09 November 2006

Photography: A Very Short Introduction

"The photograph is an aid to vision and what matters is what it can be used to see, not its supposed status as a literal copy, and certainly not its adherence to one particular visual tradition. The fundamental question at stake ... is ... an issue of social relations and of the ways in which the apparatus is actually employed. Perhaps stripped of this simple version of realism, photography might emerge with a stronger, more sustainable conception of representation and evidence."

I just received this new introduction in the mail today and so have not read it through. But the conlusion, from which this passage is drawn, makes me eager to plunge in. The point sesems to be that what we require is a theory of photography and its uses.



Blogger John Bates said...

An excellent recommendation. I'm halfway through it, and enjoying it tremendously.

14 November, 2006 22:39  
Blogger Jim Johnson said...

I think it is a good book too. My main gripe is that Edwards fashions his arument around the doucmentary/art distinction rather than challenging it. The distinction was basically invented by Steiglitz in order to gain access for photography to art institutions like museaums. But from (at least) Lewis Hine through Walker Evans, Dorothea Lange, et, al. to, say, Gilles Peress and James Nachtwey,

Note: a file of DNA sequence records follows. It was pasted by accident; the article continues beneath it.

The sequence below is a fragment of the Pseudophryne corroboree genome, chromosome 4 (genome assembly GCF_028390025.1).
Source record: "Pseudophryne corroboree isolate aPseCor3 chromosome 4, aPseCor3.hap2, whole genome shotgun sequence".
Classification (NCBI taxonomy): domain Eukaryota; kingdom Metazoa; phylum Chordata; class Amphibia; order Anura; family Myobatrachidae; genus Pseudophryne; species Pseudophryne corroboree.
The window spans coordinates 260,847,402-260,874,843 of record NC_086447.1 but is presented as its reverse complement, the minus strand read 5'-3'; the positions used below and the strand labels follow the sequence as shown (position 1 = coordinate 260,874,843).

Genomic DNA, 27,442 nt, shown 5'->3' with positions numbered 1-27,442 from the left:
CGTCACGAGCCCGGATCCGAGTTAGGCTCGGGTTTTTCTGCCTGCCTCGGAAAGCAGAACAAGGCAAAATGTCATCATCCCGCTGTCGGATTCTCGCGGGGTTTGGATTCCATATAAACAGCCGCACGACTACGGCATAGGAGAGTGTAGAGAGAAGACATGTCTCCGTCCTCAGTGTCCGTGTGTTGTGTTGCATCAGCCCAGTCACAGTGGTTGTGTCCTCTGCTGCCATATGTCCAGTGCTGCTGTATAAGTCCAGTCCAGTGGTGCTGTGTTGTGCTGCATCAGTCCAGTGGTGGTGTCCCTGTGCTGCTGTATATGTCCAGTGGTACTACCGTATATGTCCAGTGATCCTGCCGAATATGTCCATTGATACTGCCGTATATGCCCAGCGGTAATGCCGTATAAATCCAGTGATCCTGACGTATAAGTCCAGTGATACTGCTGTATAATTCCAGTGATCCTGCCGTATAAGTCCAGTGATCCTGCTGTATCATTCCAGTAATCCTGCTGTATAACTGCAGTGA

photographic "documents" have had clear, crucial aesthetic dimnesions that make any hard and fast differentiation implausible. WHile I agree with Edwards that the distinciton is real, that is so only in expecctation and convention. We would, I suspect, best be rid of that conventin.

14 November, 2006 23:41  
Blogger John Bates said...

He does give several nods to the fuzziness of the distinction, particularly in the Street section. But the (very short) form is also (very limiting), forcing him to simplify some complex discussions. I was taken aback by the one-sidedness of his take on early social reformers like Riis, but then I realized that the discussion I *wanted* to read would have easily filled another chapter. Or another book, for that matter.

15 November, 2006 23:53  

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